Top EU official backs multi-trillion plan to rebuild Ukraine

A local resident pushes a cart with humanitarian aid past an apartment building damaged during Ukraine-Russia conflict in the southern port city of Mariupol, Ukraine April 4, 2022. ― Reuters pic
A local resident pushes a cart with humanitarian aid past an apartment building damaged during Ukraine-Russia conflict in the southern port city of Mariupol, Ukraine April 4, 2022. ― Reuters pic

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BRUSSELS, May 11 — A top European official has backed a multi-trillion-euro ‘Marshall’-style plan to rebuild Ukraine, pledging the firepower of the EU’s lending arm for what he said must be a global rescue effort.

Werner Hoyer, president of the European Investment Bank, said Europe must not be left alone to foot the vast bill that he predicted could run into the trillions.

Under the post-World War Two US scheme known as the Marshall Plan, the United States granted Europe the present-day equivalent of some US$200 billion (RM875 billion) over four years in economic and technical assistance.

Addressing the need for a similar programme for Ukraine, Hoyer told Reuters that the cost of rebuilding the country had been discussed at recent meetings at United Nations, the International Monetary Fund and World Bank in Washington.

“What will it cost to rebuild, reconstruct Ukraine? Figures were flying around the room ... but one thing is quite clear to me: We are not talking about millions but trillions” said Hoyer, a former German foreign office minister under Chancellor Helmut Kohl following the fall of the Berlin Wall.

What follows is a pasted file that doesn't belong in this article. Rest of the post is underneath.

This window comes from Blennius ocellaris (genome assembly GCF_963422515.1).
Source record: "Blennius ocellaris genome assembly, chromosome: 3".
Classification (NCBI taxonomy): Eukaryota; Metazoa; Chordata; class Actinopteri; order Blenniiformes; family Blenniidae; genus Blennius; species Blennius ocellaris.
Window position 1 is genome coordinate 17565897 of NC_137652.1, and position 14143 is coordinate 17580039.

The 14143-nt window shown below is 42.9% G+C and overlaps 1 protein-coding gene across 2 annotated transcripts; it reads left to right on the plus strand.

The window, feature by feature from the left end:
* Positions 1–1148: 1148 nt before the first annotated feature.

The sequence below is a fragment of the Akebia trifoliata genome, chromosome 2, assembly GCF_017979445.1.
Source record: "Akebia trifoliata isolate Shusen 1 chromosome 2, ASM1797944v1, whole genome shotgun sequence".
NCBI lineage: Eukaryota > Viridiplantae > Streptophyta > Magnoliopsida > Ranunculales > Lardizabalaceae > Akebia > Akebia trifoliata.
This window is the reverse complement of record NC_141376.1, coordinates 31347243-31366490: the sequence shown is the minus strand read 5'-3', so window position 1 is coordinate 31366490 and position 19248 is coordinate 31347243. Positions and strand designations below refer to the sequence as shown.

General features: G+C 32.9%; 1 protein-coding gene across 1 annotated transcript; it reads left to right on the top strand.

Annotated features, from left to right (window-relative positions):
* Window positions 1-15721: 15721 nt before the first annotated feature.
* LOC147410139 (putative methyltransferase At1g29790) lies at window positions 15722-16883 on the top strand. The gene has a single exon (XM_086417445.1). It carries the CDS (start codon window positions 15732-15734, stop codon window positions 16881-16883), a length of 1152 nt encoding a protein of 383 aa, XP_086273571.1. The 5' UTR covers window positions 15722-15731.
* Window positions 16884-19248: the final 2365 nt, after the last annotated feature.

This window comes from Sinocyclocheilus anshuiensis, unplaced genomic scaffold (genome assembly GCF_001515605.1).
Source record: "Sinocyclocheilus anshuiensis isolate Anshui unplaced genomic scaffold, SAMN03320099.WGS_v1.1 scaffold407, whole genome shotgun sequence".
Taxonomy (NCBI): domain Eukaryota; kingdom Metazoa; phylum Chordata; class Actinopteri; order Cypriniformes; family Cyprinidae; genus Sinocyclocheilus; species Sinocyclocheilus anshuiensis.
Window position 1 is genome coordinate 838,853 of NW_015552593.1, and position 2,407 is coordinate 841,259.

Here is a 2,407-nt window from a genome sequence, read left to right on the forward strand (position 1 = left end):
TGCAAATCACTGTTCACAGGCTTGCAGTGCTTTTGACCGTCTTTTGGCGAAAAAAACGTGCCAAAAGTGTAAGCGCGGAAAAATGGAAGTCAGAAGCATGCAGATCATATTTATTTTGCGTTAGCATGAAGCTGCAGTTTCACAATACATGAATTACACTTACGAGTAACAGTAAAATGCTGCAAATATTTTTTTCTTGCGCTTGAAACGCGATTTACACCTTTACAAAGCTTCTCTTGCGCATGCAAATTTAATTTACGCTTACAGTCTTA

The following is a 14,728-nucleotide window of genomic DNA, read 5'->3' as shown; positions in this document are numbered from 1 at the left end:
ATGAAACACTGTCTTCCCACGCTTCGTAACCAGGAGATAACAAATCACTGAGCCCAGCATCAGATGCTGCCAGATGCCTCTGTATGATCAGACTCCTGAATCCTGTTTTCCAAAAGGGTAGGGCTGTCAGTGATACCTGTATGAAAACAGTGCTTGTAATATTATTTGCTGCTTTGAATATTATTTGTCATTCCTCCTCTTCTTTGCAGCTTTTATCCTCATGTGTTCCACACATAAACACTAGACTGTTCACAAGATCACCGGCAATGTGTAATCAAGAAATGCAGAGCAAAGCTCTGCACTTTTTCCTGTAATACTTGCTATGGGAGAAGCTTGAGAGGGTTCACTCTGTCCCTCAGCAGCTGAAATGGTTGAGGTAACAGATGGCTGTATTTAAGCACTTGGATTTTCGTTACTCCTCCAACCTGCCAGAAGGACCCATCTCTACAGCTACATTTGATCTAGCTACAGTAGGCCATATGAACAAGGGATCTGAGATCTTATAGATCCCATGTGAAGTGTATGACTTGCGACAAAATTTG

Hoyer’s remarks underscore how the European Union is preparing to tackle the ever-growing economic impact of the war, using the clout of the pan-national European Investment Bank, which typically funds infrastructure, such as roads and bridges.

“It’s a challenge for the entire free world to make sure that this (support) will be provided,” said Hoyer, one of the highest-ranking officials from Germany in the European Union.

“The political leaders must make up their mind as soon as possible,” Hoyer said. “But I think we need a structure that is really targeting a global audience and not just the taxpayers in the European Union.”

The debate is unfolding against the backdrop of war in Ukraine and an increasingly tense stand-off between Moscow and Brussels, which has backed tough sanctions to isolate Russia.

Russian President Vladimir Putin told his armed forces at a parade this week they were fighting for their country but offered no clues as to how long their assault on Ukraine, which the Kremlin calls a “special military operation”, would last.

Earlier in the day, Ukraine’s Finance Minister Serhiy Marchenko said the country’s economy is expected to shrink by almost half this year. Read full story

Its central bank estimates a third of Ukrainian firms have stopped producing entirely for the time being, while the United Nations estimates that nearly 6 million people — around 13 per cent of the population — have already fled.